Now, the latest and greatest in drivetrain software development this year in FRC was that of slide drive, or H drive. It involves having four omniwheels in the corners of the frame facing in one direction, and an omniwheel in the center of the frame oriented perpendicularly to the rest. Most people are familiar with drive system, however they are not familiar with how complex it can become to strafe perfectly to the right and left. To keep the physics simple, when the center of mass is fore or aft of the point of contact on the H wheel, the robot will rotate while strafing. To correct for this, one can simply run the normal omniwheels counter to the rotation at a predetermined speed, thus eliminating the rotation. However, if the driver has strafing speed scaled and determined by a joystick, the rotation value changes, thus requiring different amounts of countering. Team 303 encountered this problem, and utilized the new MXP port sensor called the navX, and its multiple gyros to solve it. A detailed discussion on H drive is found here, but the important takeaway is that offseason experimentation with things like H drive and swerve, or even just more complex feedback control for tank drive systems like 254’s will eliminate experimentation time during build season. If you have any doubts about the need for precision and maneuverability in a game like Recycle Rush, check out all the dropped stacks at IRI. Nuff said.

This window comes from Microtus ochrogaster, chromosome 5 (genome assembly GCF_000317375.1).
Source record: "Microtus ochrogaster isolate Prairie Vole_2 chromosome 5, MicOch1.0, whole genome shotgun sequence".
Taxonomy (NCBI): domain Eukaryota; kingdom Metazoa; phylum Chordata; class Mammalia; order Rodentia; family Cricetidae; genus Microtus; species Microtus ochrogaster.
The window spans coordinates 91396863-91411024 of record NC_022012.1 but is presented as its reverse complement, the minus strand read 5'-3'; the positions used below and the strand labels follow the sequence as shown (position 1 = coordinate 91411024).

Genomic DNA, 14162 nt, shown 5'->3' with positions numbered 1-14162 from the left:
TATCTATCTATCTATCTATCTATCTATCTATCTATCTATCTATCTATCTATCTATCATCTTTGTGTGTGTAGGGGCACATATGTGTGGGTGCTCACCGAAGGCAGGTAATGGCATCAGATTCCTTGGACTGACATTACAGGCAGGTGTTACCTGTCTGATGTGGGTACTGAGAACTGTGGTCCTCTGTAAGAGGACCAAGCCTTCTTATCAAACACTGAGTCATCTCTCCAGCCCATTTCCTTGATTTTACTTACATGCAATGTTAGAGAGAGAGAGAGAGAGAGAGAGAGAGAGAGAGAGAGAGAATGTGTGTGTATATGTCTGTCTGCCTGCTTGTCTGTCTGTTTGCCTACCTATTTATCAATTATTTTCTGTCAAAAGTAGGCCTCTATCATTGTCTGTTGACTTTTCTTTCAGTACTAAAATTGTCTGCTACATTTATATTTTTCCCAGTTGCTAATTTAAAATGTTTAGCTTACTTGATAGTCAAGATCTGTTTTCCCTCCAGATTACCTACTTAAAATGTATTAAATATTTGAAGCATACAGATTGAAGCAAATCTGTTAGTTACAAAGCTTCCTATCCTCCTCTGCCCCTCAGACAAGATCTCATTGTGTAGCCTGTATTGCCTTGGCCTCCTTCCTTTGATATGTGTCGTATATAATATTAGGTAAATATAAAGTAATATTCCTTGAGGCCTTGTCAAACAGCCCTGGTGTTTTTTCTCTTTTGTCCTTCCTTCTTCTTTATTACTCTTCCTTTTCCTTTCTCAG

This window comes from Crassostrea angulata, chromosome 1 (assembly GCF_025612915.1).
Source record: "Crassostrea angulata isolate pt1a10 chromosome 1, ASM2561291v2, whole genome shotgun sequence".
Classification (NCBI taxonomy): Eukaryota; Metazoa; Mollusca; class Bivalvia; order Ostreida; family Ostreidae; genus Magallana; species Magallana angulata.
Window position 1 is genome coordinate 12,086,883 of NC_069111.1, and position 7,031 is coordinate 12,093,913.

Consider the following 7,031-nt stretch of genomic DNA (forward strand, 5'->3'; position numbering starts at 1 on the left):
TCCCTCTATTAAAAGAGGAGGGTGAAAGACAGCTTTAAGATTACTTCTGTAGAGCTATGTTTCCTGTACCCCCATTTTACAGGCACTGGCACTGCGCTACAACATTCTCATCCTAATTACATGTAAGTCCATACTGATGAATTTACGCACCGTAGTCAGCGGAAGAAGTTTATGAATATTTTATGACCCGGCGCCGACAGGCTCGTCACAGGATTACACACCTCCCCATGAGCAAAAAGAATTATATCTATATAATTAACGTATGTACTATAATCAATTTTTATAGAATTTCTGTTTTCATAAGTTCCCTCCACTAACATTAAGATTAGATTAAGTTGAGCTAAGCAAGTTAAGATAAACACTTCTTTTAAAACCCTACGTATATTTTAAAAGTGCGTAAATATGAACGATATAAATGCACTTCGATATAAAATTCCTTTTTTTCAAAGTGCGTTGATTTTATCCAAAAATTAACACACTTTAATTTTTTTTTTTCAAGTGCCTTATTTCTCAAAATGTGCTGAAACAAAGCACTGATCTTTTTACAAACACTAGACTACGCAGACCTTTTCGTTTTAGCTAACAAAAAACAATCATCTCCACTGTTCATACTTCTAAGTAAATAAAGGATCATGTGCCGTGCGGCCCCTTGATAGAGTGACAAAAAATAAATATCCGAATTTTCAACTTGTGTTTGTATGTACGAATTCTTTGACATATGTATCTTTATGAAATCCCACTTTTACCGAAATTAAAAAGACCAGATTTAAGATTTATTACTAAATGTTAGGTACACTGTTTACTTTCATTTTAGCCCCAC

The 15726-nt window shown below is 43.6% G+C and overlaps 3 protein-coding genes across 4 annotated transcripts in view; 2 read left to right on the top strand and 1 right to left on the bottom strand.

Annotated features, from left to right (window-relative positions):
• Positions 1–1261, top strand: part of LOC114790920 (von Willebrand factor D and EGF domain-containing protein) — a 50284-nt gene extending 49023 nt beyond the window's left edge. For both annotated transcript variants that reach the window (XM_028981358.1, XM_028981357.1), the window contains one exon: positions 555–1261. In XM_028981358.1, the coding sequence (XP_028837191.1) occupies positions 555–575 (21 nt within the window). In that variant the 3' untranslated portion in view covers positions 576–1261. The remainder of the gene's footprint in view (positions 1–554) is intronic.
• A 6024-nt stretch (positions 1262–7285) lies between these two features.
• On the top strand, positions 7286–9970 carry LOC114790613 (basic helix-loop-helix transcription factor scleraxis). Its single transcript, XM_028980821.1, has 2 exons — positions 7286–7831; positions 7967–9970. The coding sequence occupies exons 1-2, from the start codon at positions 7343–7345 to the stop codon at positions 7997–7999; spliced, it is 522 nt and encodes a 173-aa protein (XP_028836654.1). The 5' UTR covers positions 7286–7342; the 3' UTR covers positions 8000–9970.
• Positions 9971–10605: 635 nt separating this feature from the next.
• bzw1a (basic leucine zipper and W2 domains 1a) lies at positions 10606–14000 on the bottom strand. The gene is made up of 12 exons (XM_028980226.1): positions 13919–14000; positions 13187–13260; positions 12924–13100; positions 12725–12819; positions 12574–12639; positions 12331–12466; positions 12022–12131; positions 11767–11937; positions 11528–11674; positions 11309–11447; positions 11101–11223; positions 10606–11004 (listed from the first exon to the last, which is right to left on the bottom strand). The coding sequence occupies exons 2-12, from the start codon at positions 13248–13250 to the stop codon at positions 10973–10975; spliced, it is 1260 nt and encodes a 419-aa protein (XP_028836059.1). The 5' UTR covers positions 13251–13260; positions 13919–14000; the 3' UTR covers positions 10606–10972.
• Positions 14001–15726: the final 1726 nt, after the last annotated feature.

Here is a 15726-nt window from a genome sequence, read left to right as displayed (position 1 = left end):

3) Use the offseason to convert to new technologies and systems. From extruded to sheet metal. PWM to CAN. Thinking of robots in your head to actually using CAD. Java to LabVIEW to C and back again. FRC has a constantly evolving technological landscape, with opportunity costs at every step. However, it is these types of engineering decisions that students are being trained to cope with, and it is exactly the kind of decision that needs to be made in the offseason. For example, lets run through the third case of anecdotal evidence from my alma mater, Team 303. In the offseason between Aerial Assist and Recycle Rush, while we were designing the “All Gear Drive” for Brunswick Eruption, we realized that we needed to use sheet metal to be accurate with our gear spacing. Thus, we hunted around until we found a laser sheet metal manufacturing company that was willing to take the CAD model for the drivebase and cut and bend the aluminum into our specifications in the first two weeks. Plenty of FRC teams do this, but we had only realized what a gold mine we had landed ourselves in. We no longer had to use our own team resources to build the drivebase from scratch during the critical prototype and manipulator construction phase, and thanks to our comprehensive CAD model we only had to assemble.

Now, this is not to say that sheet metal manufacturing is the “end-all-be-all” of construction methods, because plenty of things can go wrong. If your manufacturer has specifications on their bending tools that you don’t understand or take into account, you can run your build season into the ground and only have a few days to recover. The only way to eliminate such possibilities is to have a mock build session, and this is where the offseason comes in. If you can engage in an offseason build like our team did, which included a full rebuild of a robot to compete in an offseason competition, you would be in the ideal scenario, but at the very least take a single component, like the drivebase, or manipulator, and completely revamp it. This will give you not only extra manufacturing practice, but also allow you to optimize your build schedule when it comes to build season.

Teams should be utilizing their offseason to find new manufacturing techniques, write new software algorithms to optimize driving maneuverability or experiment with different kinds of drivetrains. All of these experiences at the very least will enhance a student’s experience level with engineering, and at the very most actually cut short the experimenting stage of build season.